US20130260188A1 - Method and apparatus for optimized battery life cycle management - Google Patents

Method and apparatus for optimized battery life cycle management Download PDF

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US20130260188A1
US20130260188A1 US13/433,646 US201213433646A US2013260188A1 US 20130260188 A1 US20130260188 A1 US 20130260188A1 US 201213433646 A US201213433646 A US 201213433646A US 2013260188 A1 US2013260188 A1 US 2013260188A1
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battery
state
estimate
operable
life cycle
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US9653759B2 (en
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Dwaine Coates
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Boeing Co
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Boeing Co
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    • HELECTRICITY
    • H01BASIC ELECTRIC ELEMENTS
    • H01MPROCESSES OR MEANS, e.g. BATTERIES, FOR THE DIRECT CONVERSION OF CHEMICAL ENERGY INTO ELECTRICAL ENERGY
    • H01M10/00Secondary cells; Manufacture thereof
    • H01M10/42Methods or arrangements for servicing or maintenance of secondary cells or secondary half-cells
    • GPHYSICS
    • G01MEASURING; TESTING
    • G01RMEASURING ELECTRIC VARIABLES; MEASURING MAGNETIC VARIABLES
    • G01R31/00Arrangements for testing electric properties; Arrangements for locating electric faults; Arrangements for electrical testing characterised by what is being tested not provided for elsewhere
    • G01R31/005Testing of electric installations on transport means
    • G01R31/008Testing of electric installations on transport means on air- or spacecraft, railway rolling stock or sea-going vessels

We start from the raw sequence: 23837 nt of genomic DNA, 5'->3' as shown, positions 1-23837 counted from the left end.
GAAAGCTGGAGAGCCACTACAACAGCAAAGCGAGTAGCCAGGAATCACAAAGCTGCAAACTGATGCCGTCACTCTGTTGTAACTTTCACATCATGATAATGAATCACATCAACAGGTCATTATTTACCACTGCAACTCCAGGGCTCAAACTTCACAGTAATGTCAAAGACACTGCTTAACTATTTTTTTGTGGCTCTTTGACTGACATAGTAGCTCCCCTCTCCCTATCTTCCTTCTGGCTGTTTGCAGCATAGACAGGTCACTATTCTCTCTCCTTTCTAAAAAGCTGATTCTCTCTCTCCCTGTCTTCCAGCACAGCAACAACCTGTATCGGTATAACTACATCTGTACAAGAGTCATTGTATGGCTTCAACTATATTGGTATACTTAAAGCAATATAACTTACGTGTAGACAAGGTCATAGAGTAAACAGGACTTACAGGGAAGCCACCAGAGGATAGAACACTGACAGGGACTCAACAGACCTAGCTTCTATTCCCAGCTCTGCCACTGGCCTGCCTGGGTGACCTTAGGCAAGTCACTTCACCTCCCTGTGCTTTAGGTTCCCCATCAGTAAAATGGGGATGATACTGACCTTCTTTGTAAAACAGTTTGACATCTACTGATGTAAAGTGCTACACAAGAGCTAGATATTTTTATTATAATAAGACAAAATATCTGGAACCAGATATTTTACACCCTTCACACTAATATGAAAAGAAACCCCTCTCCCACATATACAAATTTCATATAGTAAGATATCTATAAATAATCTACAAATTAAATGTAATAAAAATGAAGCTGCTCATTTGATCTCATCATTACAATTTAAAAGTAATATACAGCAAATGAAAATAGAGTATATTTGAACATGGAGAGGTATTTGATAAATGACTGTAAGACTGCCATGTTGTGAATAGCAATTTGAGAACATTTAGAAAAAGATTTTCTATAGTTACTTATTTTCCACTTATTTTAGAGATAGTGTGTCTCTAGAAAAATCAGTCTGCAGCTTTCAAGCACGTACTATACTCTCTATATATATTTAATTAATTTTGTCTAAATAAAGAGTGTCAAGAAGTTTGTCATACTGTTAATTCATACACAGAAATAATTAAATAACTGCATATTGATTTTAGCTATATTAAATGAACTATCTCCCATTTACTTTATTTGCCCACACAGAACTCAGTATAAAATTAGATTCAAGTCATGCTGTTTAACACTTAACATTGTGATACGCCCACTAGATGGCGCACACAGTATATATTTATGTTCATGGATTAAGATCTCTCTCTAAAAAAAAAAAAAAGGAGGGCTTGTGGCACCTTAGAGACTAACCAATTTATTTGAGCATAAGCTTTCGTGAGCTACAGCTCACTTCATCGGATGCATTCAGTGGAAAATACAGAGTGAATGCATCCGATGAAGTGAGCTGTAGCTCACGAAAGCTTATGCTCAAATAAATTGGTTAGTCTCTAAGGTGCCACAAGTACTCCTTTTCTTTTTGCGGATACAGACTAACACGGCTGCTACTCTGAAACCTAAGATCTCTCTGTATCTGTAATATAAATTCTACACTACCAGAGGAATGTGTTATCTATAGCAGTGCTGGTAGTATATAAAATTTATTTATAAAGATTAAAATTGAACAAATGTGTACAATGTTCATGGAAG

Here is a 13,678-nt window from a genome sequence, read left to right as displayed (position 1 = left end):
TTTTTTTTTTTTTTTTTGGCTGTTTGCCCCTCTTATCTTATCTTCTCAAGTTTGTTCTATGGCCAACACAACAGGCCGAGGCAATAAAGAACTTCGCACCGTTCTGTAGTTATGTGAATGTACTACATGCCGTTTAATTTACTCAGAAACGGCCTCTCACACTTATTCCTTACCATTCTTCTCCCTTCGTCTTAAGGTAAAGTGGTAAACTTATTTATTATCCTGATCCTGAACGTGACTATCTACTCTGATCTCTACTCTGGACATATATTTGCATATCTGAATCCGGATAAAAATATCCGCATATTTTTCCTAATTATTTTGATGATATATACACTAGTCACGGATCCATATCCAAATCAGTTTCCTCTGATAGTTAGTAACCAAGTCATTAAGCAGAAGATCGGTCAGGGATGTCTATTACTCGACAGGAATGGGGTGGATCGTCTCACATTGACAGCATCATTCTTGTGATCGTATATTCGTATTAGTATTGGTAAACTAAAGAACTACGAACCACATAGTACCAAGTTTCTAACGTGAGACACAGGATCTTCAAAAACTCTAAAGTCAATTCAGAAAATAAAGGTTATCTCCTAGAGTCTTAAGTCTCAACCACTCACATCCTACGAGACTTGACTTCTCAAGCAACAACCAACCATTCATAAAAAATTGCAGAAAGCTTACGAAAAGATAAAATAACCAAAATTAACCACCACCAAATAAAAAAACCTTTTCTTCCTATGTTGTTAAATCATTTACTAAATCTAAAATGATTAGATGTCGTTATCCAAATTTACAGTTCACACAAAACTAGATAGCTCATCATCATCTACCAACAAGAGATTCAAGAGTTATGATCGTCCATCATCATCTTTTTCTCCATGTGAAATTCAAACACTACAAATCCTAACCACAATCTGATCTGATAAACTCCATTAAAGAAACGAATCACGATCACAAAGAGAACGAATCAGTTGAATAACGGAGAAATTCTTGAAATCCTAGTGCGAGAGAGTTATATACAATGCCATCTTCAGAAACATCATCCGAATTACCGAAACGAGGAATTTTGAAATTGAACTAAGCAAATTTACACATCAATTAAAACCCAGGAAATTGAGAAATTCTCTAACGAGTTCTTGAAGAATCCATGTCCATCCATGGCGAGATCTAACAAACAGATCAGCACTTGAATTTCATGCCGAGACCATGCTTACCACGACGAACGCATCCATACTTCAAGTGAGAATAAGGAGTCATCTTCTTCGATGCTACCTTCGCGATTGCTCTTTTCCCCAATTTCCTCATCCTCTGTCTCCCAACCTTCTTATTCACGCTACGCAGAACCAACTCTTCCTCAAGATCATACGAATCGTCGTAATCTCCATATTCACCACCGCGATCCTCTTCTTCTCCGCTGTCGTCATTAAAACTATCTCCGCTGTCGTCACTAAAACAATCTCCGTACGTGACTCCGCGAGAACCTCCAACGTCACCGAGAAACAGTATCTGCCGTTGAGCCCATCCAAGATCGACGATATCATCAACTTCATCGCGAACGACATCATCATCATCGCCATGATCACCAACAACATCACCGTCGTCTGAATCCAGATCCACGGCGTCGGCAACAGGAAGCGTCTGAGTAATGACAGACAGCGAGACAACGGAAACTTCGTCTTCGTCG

• GPHYSICS
    • G01MEASURING; TESTING
    • G01RMEASURING ELECTRIC VARIABLES; MEASURING MAGNETIC VARIABLES
    • G01R31/00Arrangements for testing electric properties; Arrangements for locating electric faults; Arrangements for electrical testing characterised by what is being tested not provided for elsewhere
    • G01R31/36Arrangements for testing, measuring or monitoring the electrical condition of accumulators or electric batteries, e.g. capacity or state of charge [SoC]
    • G01R31/367Software therefor, e.g. for battery testing using modelling or look-up tables
    • GPHYSICS
    • G01MEASURING; TESTING
    • G01RMEASURING ELECTRIC VARIABLES; MEASURING MAGNETIC VARIABLES
    • G01R31/00Arrangements for testing electric properties; Arrangements for locating electric faults; Arrangements for electrical testing characterised by what is being tested not provided for elsewhere
    • G01R31/36Arrangements for testing, measuring or monitoring the electrical condition of accumulators or electric batteries, e.g. capacity or state of charge [SoC]
    • G01R31/392Determining battery ageing or deterioration, e.g. state of health